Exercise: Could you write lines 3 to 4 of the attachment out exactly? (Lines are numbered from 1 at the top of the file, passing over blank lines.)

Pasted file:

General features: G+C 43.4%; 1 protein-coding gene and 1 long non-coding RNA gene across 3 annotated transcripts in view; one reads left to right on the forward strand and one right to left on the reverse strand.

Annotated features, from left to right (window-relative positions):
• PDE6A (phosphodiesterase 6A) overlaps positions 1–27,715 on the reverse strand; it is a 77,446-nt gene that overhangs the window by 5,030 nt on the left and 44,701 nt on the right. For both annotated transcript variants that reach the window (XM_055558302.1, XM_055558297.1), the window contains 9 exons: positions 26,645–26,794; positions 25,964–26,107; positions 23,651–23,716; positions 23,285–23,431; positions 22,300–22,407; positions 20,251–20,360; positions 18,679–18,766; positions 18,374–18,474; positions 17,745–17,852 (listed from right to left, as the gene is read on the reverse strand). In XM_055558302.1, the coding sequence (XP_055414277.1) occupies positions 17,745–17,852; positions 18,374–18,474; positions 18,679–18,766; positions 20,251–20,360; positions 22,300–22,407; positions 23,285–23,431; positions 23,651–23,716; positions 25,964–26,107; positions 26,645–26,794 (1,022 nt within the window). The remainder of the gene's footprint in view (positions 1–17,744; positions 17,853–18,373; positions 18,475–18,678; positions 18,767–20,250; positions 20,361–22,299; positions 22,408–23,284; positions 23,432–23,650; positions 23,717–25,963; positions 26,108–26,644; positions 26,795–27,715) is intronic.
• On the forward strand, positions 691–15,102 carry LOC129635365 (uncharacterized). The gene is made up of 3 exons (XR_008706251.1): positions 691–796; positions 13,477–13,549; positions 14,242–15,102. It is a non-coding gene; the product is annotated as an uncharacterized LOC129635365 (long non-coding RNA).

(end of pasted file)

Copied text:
• PDE6A (phosphodiesterase 6A) overlaps positions 1–27,715 on the reverse strand; it is a 77,446-nt gene that overhangs the window by 5,030 nt on the left and 44,701 nt on the right. For both annotated transcript variants that reach the window (XM_055558302.1, XM_055558297.1), the window contains 9 exons: positions 26,645–26,794; positions 25,964–26,107; positions 23,651–23,716; positions 23,285–23,431; positions 22,300–22,407; positions 20,251–20,360; positions 18,679–18,766; positions 18,374–18,474; positions 17,745–17,852 (listed from right to left, as the gene is read on the reverse strand). In XM_055558302.1, the coding sequence (XP_055414277.1) occupies positions 17,745–17,852; positions 18,374–18,474; positions 18,679–18,766; positions 20,251–20,360; positions 22,300–22,407; positions 23,285–23,431; positions 23,651–23,716; positions 25,964–26,107; positions 26,645–26,794 (1,022 nt within the window). The remainder of the gene's footprint in view (positions 1–17,744; positions 17,853–18,373; positions 18,475–18,678; positions 18,767–20,250; positions 20,361–22,299; positions 22,408–23,284; positions 23,432–23,650; positions 23,717–25,963; positions 26,108–26,644; positions 26,795–27,715) is intronic.
• On the forward strand, positions 691–15,102 carry LOC129635365 (uncharacterized). The gene is made up of 3 exons (XR_008706251.1): positions 691–796; positions 13,477–13,549; positions 14,242–15,102. It is a non-coding gene; the product is annotated as an uncharacterized LOC129635365 (long non-coding RNA).